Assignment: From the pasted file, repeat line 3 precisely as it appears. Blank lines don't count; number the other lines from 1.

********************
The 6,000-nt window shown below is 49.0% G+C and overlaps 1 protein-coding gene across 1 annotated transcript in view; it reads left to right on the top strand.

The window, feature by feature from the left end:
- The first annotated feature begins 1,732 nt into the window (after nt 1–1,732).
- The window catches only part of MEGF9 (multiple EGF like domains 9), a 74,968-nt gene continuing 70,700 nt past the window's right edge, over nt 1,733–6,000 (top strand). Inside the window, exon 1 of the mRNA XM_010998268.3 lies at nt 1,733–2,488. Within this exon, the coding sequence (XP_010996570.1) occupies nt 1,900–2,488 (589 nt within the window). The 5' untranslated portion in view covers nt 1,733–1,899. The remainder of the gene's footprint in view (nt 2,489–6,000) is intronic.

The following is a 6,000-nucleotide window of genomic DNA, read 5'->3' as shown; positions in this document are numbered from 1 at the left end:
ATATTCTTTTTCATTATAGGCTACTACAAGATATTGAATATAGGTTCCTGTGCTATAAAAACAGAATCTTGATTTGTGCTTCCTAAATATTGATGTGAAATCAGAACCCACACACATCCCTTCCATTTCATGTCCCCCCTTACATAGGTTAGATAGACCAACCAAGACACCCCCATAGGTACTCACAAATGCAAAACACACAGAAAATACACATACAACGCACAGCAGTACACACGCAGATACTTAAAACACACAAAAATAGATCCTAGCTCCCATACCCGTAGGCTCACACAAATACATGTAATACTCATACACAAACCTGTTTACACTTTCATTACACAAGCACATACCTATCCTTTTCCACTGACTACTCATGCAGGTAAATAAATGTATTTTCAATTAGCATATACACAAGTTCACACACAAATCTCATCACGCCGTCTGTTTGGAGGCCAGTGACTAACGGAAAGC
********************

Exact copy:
- The first annotated feature begins 1,732 nt into the window (after nt 1–1,732).